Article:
According to The Washington Post, “never in more than 65 years have so many workers been without a job and without a government lifeline.” Studies show that about a third of the people cut off from long-term unemployment benefits will find help from Social Security or other government programs. Others will thread together dwindling savings or support from family. But economists are studying the people who appear to come up with “more-idiosyncratic solutions,” which are tough to identify and almost impossible to track. More at http://tinyurl.com/ltnmbu4.
Americans United for Change has commissioned two polls from Public Policy Polling that suggest opposition to the Unemployment Insurance (UI) extension may have damaged two GOP Senators. They find voters in Ohio and Illinois say they’re less likely to vote for Sens. Rob Portman and Mark Kirk by 24-point and nine-point margins in 2016. GOP opposition will remain key to the argument against Republicans in a cycle that many Democrats are making about inequality.
Democrats Bail out Speaker Boehner to Raise the Debt Ceiling
On Tuesday night, only 28 House Republicans joined nearly all Democrats to approve a “clean” extension of the government’s borrowing authority - one without strings attached. For a tally of the 221-201 vote, go to http://tinyurl.com/mtl5j48. The one-year extension left Republicans ceding control to Democrats, after a collapse in support within his own party for an earlier proposal advanced by Speaker John Boehner (R-OH).
On Wednesday, the increased borrowing authority was approved in the Senate, 55-43, on a strict party line vote with only Democrats in support (tally at http://tinyurl.com/mg9b2lr). The legislation, which President Obama said he would sign, would eliminate any chance of default on $17.2 trillion in debt — and the financial havoc that would ensue — until March 2015. Passage this week brought considerable breathing room before February 27, when the U.S. Treasury had expected to exhaust existing borrowing capacity, putting federal payments at risk.
Senate COLA Vote Restores Full Pension Benefits to Younger Military Retirees
The House also approved a bill, 326-90, on Tuesday for restoration of full cost-of-living pension increases for younger military retirees, a bipartisan surrender to groups that opposed a cut when it was enacted less than two months ago.
The Senate passed a similar bill on Wednesday, 95-3. For a tally of the House and Senate votes, go to http://tinyurl.com/qbx387l and http://tinyurl.com/n6sa7ek. The savings to the government from the reduction had been calculated at $7 billion over a decade, but would have cost individual veterans tens of thousands of dollars over their lifetime. More at http://tinyurl.com/kutyaoq.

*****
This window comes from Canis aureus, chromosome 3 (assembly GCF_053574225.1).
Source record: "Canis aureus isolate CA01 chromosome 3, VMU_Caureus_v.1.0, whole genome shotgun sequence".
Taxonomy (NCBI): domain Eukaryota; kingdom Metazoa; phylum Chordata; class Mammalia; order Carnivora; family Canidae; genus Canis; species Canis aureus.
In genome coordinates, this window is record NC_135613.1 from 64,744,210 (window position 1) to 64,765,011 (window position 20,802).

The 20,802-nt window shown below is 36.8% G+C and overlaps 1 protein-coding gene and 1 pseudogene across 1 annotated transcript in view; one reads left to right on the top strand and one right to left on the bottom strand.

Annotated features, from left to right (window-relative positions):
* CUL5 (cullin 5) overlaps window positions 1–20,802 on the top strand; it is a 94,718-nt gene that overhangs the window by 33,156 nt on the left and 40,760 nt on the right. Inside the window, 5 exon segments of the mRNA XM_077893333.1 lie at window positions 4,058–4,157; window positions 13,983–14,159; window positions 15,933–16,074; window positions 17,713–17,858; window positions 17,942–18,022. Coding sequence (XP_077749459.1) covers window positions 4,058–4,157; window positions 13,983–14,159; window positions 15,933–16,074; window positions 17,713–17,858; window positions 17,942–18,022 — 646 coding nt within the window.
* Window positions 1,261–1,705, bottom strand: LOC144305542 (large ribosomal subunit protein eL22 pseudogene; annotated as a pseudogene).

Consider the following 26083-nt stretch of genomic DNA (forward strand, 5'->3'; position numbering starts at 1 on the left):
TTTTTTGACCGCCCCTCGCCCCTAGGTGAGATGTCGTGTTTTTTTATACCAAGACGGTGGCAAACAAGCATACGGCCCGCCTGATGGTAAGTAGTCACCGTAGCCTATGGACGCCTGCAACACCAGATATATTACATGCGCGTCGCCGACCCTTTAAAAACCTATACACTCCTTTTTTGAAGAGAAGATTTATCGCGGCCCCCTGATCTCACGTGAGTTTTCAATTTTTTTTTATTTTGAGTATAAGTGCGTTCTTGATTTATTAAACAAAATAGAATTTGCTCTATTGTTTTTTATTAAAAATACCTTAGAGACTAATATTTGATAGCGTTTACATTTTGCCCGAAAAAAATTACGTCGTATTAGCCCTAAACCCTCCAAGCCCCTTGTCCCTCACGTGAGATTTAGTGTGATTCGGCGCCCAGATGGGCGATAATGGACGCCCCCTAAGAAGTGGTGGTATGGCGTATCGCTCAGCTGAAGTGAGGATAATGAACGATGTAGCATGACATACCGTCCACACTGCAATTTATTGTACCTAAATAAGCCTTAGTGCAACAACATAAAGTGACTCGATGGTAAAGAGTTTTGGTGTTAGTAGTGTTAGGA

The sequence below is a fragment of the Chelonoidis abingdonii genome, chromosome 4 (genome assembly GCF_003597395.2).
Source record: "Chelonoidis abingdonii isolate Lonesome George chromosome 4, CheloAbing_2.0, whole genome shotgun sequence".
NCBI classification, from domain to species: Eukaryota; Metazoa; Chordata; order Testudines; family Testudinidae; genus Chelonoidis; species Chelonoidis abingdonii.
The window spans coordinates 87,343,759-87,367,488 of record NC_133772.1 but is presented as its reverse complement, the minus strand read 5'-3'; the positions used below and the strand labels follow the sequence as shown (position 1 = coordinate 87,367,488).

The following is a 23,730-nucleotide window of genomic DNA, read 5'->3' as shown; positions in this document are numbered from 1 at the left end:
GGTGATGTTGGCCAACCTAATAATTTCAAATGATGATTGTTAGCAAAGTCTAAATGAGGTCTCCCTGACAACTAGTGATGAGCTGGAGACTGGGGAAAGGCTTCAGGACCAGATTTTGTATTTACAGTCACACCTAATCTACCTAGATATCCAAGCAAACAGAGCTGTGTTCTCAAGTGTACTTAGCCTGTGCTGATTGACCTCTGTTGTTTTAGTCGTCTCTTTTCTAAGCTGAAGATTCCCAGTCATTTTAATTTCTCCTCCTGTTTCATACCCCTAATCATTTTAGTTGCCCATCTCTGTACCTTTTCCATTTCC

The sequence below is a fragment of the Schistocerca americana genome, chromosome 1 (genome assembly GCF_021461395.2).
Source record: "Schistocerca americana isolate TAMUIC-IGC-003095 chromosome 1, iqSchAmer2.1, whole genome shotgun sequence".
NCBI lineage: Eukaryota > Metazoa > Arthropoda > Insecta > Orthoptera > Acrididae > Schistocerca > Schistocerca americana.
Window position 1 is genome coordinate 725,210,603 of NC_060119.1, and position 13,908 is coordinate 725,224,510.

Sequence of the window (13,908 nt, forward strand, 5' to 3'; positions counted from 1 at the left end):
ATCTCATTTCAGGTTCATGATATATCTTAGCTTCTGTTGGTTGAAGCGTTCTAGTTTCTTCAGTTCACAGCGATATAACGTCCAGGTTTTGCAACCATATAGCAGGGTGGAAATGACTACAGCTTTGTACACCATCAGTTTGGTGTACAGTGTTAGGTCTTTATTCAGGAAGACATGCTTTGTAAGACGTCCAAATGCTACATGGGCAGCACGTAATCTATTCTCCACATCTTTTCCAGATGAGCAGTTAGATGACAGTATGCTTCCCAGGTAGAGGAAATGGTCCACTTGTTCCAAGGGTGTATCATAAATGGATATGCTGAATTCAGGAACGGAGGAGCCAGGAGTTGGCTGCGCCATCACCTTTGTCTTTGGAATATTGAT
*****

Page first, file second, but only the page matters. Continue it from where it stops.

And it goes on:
AOL’s CEO Faces Backlash for Singling out Employees with High Health Care Costs
Staff complaints about recent comments by AOL’s CEO Tim Armstrong have led AOL (previously America Online) to reverse policy and again match employees' 401(k) contributions each pay period, rather than once a year. Mr. Armstrong announced the reversal in a staff e-mail on Saturday. In addition, he apologized in the memo for comments made during an employee conference call when he mentioned “specific health care examples” in trying to explain his decision- making process around AOL’s employee benefit programs. Armstrong did not describe the examples, but on the employee call Thursday, he had cited two distressed pregnancies costing $1 million each as a reason for switching to the annual 401(k) matching. More from CNN at http://tinyurl.com/kj7noey.
One problem with once-a-year contributions is that employees who leave before the end of the year generally don't get any matching contribution, unless they retired or became disabled. Employees who get a year-end match also lose the benefits of compounding, or earning a return on money invested throughout the year.
There are other problems with annual 401(k) contributions as well. “Your risk goes up,” said Ruben Burks, Secretary-Treasurer of the Alliance. “If you happen to get your single payment when the stock market is tanking, you can lose a substantial amount before you even cash your check.”
Mortgage, Home Equity and Credit Card Debt Increases among Seniors Ages 65-74
A new report from the National Center for Policy Analysis (NCPA) shows that the percentage of 65- to 74-year-olds who report having a mortgage or home equity loan payment increased from 21% in 1989 to nearly 37% in 2010. The average credit card balance for the same group rose from $2,100 in 1989 to $6,000 in 2010. More at http://tinyurl.com/k43qgcr.
“Many seniors have had to borrow against the equity in their homes to meet basic expenses,” said Barbara J. Easterling, President of the Alliance. “It is another sign of the difficulty that the middle class has been enduring the past few years. If you are suffering, you are definitely not alone.”